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Posts tagged “Star Trek

The Art of Bob Peak

Peak-Movie_Apocalypse-NowAnyone who’s visited this blog over the last few years would know I have a passion for Poster Art. Great news this week with the announcement of the release of The Art Of Bob Peak which celebrates the works of one of the world’s most legendary movie poster artists, edited and annotated by his son Thomas Peak.

Peak casts a huge shadow across the worlds of popular illustration and graphic design, and his influence is also felt in comics. His style and innovations echo through the work of Jim Steranko, Howard Chaykin and Bill Sienkiewicz, three of the most groundbreaking artists ever to produce sequential art.

Bob-Peak_Star-Trek-The-Motion-PicturePeak himself actually got his start as a cartoonist, providing strips for his college newspaper before becoming one of America’s most in-demand illustrators, and this book covers his career from those early gag panels through to his last painted masterpieces.

Bob Peak’s use of hue and shape to call attention to specific figures, and his knack for dropping out color and detail to sharpen focus are just a couple of his compositional hallmarks. His figures race forward and almost vibrate apart, separating into component tones and lines – the motion pulls the viewer’s eye across the page, and the kinetic combination of textures gives these images a depth and character that goes beyond any that could emerge from more realistic styles of depiction.

Bob-Peak_RollerballAnd nearly all of Peak’s iconic works are represented in this collection. From his Coke promotions to his posters for My Fair Lady, Camelot, Modesty Blaise, Superman, and countless other films, to the abstract motion of his sports illustrations and the stark graphic nature of his airline commissions, it’s all here, and all stunning.

Tom Peak has crafted a fitting tribute to his father’s creative prowess, but he’s also provided an invaluable service for scholars, pop culture historians, designers, and art aficionados. This is rewarding reading for anybody with an interest in American visual culture, or for anyone who simply likes to look at beautiful pictures.

Richard Matheson R.I.P.

richard_matheson_movie_bannerInfluential science fiction and fantasy author Richard Matheson died yesterday from natural causes at his home, surrounded by friends and family. He was 87. “For having such a fantastic imagination, he passed very peacefully,” son Richard Matheson Jr. told Deadline. “He was not only a monumental talent, he was also every bit a father, friend, and husband.” Friend and fellow author Harlan Ellison wrote today, “I am downsmashed.”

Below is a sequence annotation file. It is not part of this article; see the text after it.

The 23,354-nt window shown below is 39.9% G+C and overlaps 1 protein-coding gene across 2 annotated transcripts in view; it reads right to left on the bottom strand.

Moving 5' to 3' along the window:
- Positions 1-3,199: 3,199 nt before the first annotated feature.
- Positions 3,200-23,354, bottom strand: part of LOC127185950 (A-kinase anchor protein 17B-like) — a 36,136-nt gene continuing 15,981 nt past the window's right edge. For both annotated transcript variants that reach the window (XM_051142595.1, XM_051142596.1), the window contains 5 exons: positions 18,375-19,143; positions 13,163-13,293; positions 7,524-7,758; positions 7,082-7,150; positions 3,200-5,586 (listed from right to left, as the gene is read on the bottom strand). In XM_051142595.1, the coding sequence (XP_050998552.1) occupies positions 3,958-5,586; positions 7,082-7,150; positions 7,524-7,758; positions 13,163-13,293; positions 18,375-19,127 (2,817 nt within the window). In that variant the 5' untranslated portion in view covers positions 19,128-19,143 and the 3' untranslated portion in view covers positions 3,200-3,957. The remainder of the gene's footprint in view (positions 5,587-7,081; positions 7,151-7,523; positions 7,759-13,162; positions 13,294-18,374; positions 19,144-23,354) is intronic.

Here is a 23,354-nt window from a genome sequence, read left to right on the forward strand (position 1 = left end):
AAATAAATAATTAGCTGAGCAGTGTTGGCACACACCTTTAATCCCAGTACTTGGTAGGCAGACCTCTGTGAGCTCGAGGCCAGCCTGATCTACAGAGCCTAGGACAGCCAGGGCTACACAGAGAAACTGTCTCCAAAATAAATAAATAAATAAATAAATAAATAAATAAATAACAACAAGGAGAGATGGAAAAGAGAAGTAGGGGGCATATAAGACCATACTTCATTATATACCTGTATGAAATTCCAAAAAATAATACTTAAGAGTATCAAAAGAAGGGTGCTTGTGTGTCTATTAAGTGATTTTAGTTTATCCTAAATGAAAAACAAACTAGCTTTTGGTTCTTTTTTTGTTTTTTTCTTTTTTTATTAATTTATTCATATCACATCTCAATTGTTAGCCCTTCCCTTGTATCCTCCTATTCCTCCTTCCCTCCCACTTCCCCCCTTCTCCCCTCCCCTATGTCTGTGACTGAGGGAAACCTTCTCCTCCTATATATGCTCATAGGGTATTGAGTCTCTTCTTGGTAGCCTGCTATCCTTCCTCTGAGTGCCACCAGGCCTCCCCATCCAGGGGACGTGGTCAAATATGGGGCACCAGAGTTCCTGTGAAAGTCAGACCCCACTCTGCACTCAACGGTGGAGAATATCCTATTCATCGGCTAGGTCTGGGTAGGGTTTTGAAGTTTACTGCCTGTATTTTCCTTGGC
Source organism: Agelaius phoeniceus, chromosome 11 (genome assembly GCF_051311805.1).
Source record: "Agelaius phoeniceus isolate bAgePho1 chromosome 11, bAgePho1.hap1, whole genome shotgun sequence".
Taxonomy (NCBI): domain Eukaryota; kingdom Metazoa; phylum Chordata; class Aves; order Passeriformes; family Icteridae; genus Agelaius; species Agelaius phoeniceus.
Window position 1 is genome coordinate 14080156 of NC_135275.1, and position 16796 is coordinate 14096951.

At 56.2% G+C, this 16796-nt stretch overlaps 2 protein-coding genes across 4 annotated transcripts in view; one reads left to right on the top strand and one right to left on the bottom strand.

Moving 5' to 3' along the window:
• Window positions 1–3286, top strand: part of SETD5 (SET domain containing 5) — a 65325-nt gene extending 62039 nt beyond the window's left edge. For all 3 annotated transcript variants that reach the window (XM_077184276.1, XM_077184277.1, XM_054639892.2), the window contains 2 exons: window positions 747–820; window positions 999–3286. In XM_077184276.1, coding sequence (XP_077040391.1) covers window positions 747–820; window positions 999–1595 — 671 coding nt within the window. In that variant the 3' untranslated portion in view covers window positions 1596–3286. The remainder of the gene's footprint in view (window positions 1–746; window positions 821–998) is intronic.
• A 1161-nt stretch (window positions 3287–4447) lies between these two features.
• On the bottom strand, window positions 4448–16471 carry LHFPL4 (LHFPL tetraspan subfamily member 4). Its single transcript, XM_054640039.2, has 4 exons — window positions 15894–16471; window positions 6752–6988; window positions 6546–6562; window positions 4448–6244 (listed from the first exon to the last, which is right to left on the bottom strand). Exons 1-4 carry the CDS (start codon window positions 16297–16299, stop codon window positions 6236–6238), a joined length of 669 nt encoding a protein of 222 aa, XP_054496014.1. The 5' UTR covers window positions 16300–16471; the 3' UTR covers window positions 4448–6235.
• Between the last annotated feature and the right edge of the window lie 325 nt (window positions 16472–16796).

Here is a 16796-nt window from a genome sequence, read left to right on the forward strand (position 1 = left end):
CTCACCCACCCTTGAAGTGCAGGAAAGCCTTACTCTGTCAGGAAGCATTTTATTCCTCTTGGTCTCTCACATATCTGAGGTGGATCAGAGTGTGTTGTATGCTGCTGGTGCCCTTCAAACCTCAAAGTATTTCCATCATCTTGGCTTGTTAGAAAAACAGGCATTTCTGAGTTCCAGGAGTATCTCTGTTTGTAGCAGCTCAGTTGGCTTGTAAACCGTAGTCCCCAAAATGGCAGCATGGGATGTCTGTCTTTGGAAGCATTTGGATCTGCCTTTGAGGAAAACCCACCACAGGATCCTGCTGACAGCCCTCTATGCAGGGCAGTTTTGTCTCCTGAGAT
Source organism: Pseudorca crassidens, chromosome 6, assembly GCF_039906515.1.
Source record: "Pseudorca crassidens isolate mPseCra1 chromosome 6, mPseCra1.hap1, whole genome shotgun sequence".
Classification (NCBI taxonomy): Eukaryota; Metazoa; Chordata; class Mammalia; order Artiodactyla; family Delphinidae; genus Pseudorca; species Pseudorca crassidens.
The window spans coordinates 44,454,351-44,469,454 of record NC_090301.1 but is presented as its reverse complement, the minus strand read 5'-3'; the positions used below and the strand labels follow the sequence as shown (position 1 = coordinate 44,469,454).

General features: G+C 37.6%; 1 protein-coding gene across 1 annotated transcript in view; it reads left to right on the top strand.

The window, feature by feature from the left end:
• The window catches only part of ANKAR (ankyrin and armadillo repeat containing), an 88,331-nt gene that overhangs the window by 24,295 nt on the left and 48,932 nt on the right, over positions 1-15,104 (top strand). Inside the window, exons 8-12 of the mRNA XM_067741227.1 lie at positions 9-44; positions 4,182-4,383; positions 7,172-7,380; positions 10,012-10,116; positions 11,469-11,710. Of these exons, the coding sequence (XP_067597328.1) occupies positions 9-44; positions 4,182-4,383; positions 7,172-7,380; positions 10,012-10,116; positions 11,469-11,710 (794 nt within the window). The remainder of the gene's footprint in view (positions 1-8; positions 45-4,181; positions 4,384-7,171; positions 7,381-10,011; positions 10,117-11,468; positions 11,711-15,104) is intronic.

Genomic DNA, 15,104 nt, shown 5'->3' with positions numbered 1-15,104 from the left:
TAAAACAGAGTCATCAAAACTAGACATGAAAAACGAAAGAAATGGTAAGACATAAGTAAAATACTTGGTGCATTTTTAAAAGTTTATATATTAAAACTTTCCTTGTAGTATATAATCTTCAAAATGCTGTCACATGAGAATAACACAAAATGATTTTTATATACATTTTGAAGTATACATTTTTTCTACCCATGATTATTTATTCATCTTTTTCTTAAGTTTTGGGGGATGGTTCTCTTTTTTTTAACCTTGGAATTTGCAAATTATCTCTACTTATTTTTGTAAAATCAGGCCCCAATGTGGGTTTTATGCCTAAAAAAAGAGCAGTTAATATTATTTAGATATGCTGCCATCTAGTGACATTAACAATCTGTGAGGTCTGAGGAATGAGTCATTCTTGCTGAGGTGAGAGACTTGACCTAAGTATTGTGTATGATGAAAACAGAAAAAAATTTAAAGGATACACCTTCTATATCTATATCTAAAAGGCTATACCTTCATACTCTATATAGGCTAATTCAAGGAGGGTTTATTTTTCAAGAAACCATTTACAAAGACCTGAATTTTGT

richard-matheson-authorThe celebrated writer began his 6-decade-plus career in 1950 with the story “Born of Man and Woman,” published in The Magazine of Fantasy and Science Fiction. Matheson’s best-known and oft-adapted works ranged from short stories like “Button, Button” (which Richard Kelly adapted into The Box) to novels including I Am Legend (adapted four times into features The Last Man On EarthThe Omega ManI Am Omega and I Am Legend). Matheson wrote more than a dozen episodes of Rod Serling’s The Twilight Zone — including “Nightmare At 20,000 Feet,” starring William Shatner, which was remade as a segment of 1983’s Twilight Zone: The Movie — and penned the “evil Kirk “Enemy Within” episode of Star Trek: The Original Series.

Over the decades Hollywood turned frequently to his writing for its twisty but humanist genre storytelling. Films adapted from his works include The Incredible Shrinking Man (1957), The Pit and the Pendulum (1961), Steven Spielberg’s Duel(1971), Somewhere in Time (1980), the Will Smith-starrer I Am Legend (2007), and Real Steel (2011).

richard_matheson_book_bannerDuring his career Matheson earned a Writers Guild Association nomination for 1985′s Amazing Stories and won the Hugo Award, The Edgar Allen Poe Award, the Bram Stoker Award for Lifetime Achievement from the Horror Writers Association, and a Lifetime Achievement award from the Academy of Science Fiction, Fantasy & Horror Films. Earlier this year Matheson signed on to adapt his own The Incredible Shrinking Man for MGM with Richard Jr. The pair completed a draft prior to Matheson’s passing.

Star Trek Into Darkness – IMAX Promo

New clip from the IMAX promo for Star Trek Into Darkness: In the wake of a shocking act of terror from within their own organization, the crew of The Enterprise is called back home to Earth.  In defiance of regulations and with a personal score to settle, Captain Kirk leads his crew on a manhunt to capture an unstoppable force of destruction and bring those responsible to justice. As our heroes are propelled into an epic chess game of life and death, love will be challenged, friendships will be torn apart, and sacrifices must be made for the only family Kirk has left: his crew.